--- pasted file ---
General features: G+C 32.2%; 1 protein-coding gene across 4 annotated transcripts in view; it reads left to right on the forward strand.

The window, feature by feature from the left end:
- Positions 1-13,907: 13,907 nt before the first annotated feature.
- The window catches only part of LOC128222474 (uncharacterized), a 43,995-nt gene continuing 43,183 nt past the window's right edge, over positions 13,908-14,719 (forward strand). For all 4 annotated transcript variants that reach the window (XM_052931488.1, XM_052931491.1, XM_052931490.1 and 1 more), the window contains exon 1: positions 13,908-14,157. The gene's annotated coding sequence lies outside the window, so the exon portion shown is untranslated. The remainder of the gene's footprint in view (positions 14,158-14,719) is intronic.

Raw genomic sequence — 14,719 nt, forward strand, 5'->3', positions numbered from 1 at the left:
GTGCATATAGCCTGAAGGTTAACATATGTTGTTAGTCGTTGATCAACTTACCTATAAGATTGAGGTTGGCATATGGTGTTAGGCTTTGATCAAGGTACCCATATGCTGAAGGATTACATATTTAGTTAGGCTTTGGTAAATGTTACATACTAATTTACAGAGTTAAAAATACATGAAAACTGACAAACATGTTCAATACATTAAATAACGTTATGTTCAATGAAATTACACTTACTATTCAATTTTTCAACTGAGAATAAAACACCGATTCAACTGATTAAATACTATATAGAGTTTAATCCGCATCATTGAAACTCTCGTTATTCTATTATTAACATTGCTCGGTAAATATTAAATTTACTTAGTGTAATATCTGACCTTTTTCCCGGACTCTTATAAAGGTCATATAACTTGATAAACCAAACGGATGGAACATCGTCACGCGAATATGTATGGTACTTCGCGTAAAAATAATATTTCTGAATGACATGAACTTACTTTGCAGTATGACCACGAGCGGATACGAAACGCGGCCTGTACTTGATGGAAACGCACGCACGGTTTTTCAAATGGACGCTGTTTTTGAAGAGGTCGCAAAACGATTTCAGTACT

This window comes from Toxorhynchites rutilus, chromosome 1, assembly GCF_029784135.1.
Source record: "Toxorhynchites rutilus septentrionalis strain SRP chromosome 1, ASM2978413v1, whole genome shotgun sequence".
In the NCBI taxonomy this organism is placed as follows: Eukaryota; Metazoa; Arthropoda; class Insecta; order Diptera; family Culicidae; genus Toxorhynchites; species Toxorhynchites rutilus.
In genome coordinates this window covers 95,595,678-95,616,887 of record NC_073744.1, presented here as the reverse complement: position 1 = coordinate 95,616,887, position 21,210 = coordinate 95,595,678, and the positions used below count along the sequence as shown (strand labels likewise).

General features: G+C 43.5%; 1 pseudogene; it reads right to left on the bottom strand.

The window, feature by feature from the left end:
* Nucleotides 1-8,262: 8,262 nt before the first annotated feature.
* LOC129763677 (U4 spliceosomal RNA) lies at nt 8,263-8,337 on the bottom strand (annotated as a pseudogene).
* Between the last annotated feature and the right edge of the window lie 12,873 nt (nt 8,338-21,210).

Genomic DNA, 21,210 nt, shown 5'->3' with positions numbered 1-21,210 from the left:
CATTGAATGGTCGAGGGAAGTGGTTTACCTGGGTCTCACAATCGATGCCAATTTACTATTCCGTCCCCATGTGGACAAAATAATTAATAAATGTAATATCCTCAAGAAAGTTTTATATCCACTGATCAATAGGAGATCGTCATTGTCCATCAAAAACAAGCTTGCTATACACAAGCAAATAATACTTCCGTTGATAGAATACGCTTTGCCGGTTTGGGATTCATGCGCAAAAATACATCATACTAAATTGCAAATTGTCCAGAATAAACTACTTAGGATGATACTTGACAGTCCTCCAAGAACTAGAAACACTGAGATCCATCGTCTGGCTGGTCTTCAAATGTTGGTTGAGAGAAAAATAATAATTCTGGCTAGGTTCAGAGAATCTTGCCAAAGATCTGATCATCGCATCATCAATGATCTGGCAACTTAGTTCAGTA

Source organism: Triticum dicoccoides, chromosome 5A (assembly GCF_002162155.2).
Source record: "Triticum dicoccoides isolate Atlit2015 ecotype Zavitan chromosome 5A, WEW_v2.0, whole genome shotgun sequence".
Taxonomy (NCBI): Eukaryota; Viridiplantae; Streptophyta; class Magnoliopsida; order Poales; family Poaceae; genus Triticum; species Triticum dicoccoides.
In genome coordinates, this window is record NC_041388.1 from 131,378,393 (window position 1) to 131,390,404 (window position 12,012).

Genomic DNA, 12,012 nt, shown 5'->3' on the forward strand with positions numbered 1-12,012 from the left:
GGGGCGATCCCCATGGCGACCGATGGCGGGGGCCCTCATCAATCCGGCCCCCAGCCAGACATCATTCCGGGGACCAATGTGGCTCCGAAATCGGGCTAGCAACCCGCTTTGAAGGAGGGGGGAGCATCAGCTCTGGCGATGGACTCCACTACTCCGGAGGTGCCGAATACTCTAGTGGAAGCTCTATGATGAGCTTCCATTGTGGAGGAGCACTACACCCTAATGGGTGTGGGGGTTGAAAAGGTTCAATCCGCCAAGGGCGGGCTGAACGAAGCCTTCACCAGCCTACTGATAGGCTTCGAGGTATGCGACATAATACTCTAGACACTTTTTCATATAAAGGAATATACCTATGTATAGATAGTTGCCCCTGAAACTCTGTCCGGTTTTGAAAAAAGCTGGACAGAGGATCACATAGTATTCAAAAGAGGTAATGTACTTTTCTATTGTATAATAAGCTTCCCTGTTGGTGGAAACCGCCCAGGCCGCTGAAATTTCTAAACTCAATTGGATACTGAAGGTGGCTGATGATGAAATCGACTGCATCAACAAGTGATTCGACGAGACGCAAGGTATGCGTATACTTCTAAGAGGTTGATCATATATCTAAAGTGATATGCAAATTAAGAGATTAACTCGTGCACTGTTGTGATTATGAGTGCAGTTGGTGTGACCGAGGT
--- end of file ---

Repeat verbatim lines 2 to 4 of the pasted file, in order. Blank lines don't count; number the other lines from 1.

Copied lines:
The window, feature by feature from the left end:
- Positions 1-13,907: 13,907 nt before the first annotated feature.
- The window catches only part of LOC128222474 (uncharacterized), a 43,995-nt gene continuing 43,183 nt past the window's right edge, over positions 13,908-14,719 (forward strand). For all 4 annotated transcript variants that reach the window (XM_052931488.1, XM_052931491.1, XM_052931490.1 and 1 more), the window contains exon 1: positions 13,908-14,157. The gene's annotated coding sequence lies outside the window, so the exon portion shown is untranslated. The remainder of the gene's footprint in view (positions 14,158-14,719) is intronic.